The Fifth Question
Originally published on Religious Action Center of Reform Judaism
As a mom, I spend a lot of time thinking about what my daughter eats. And if I stop thinking about it, even for just a minute, she reminds me! Our days are peppered with refrains of “I’m still hungry” or “I want a snack.” Like most parents, I do my best to make sure she has a balanced diet, with the occasional treat thrown in for good measure.
Even on her pickiest days, I know that my daughter is well fed. I can’t imagine opening the refrigerator only to find empty shelves, or worrying every morning about whether or not I have enough food to pack in her owl-shaped lunch box. And yet, for too many American families, this is the harsh reality of daily life.
As Passover approaches, we are mindful of the commanding words of the Haggadah: “Let all who are hungry come and eat.” This year we turn our attention to the persistent heartbreak of childhood hunger in America.
More than 16 million American children live in families that lack the economic means to get enough food on a regular basis. While federal nutrition programs, such as free or reduced-cost school meals, help ensure that low-income children have access to the nutritious foods they need, these vital programs must be reauthorized every five years.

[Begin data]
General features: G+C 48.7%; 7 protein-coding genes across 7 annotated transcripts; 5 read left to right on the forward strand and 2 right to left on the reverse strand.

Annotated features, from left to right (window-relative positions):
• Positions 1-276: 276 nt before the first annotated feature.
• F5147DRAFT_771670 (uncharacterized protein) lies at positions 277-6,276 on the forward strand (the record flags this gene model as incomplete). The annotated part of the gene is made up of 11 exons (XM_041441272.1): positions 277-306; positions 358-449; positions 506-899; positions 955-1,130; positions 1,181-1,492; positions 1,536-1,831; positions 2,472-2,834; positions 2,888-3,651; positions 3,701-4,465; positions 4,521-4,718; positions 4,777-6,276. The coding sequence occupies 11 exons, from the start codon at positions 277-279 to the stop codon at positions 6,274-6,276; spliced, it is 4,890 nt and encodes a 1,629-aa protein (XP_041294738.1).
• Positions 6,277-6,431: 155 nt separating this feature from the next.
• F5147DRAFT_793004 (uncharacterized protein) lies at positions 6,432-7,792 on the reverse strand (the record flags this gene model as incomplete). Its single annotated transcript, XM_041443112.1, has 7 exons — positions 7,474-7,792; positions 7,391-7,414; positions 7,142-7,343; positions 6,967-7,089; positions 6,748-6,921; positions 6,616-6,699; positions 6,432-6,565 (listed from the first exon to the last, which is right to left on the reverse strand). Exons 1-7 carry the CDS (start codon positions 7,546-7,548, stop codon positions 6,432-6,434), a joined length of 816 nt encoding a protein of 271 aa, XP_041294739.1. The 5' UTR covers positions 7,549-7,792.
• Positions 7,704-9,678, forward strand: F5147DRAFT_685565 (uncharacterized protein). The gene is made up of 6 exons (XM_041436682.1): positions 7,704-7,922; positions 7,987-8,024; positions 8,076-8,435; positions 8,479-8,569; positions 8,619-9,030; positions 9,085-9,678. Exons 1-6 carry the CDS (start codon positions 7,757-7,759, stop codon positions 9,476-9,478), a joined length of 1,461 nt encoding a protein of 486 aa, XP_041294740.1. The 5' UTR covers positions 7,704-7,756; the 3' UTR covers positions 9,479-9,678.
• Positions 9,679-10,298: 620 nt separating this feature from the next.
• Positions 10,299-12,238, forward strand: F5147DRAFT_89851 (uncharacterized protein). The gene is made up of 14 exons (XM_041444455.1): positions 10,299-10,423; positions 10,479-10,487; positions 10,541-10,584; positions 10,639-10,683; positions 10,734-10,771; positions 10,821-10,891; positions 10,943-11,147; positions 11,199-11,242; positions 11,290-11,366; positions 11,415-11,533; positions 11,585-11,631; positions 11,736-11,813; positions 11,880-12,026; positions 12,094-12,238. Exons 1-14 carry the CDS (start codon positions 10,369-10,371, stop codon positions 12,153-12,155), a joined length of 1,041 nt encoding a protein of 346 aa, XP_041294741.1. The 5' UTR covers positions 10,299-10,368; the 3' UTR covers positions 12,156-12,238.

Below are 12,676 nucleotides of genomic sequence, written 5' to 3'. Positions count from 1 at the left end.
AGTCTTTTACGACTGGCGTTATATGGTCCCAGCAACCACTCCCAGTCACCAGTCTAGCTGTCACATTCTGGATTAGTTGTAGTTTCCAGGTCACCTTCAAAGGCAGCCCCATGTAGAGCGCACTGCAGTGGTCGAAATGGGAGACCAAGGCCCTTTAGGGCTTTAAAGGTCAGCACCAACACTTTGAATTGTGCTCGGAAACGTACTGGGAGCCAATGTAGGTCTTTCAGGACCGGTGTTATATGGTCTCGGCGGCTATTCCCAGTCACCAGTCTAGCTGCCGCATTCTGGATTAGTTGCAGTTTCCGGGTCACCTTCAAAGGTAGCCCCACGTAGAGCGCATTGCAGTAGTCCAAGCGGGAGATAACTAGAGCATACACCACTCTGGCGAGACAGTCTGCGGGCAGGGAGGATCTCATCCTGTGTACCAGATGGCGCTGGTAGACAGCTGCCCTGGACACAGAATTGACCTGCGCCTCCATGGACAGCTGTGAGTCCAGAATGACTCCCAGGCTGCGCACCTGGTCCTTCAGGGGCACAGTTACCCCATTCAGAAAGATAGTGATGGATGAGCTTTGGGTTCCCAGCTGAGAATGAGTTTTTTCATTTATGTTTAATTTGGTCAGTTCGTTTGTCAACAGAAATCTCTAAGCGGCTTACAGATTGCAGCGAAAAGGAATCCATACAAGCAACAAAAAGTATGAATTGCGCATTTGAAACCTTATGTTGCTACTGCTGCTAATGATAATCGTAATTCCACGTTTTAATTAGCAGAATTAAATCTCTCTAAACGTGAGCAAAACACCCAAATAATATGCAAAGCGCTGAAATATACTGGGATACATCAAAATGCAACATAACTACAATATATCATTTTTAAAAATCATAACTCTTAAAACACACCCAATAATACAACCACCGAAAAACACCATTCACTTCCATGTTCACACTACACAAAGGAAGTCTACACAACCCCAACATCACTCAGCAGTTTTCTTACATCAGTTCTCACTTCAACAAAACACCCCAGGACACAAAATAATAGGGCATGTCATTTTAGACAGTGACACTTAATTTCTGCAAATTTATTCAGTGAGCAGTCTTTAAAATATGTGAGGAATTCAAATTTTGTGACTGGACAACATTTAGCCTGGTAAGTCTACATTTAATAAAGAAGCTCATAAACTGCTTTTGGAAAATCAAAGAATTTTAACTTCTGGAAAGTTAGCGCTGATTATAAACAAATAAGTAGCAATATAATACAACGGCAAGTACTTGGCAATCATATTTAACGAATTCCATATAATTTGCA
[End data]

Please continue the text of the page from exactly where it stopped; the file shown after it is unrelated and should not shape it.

As policymakers debate what is to be done, with little or no movement forward, we have heard members of Congress say that “hunger is a good motivator” and, perhaps even more shocking, suggest that children receiving subsidized lunch should “maybe sweep the floor of the cafeteria… getting the myth out of their head that there is such a thing as a free lunch.”
Each year, MAZON: A Jewish Response to Hunger offers The Fifth Question, to be read after the traditional Four Questions at our Passover seder tables.
Please join me in asking this year’s Fifth Question: Why do we tolerate leaders who spend more time belittling hungry children than they do trying to fix the problem of hunger?
Every child in America deserves to reach his or her full potential. Together, we can speak out on behalf of the millions of hungry children in our communities and advocate for critical investments and improvements in the Child Nutrition Reauthorization process.
As we gather around our own seder tables, let us not forget the millions of American families who struggle to put enough food on the table each and every day.
I know that my daughter’s cries of “I’m still hungry” are nothing compared to the hunger pangs of children who skip breakfast because there is nothing in fridge. And I also know that if our leaders prioritize critical investments in federal nutrition programs, each and every child in America will have access to the nutritious foods they need to learn and grow.
This year I am asking The Fifth Question. Next year, may all who are hungry come and eat.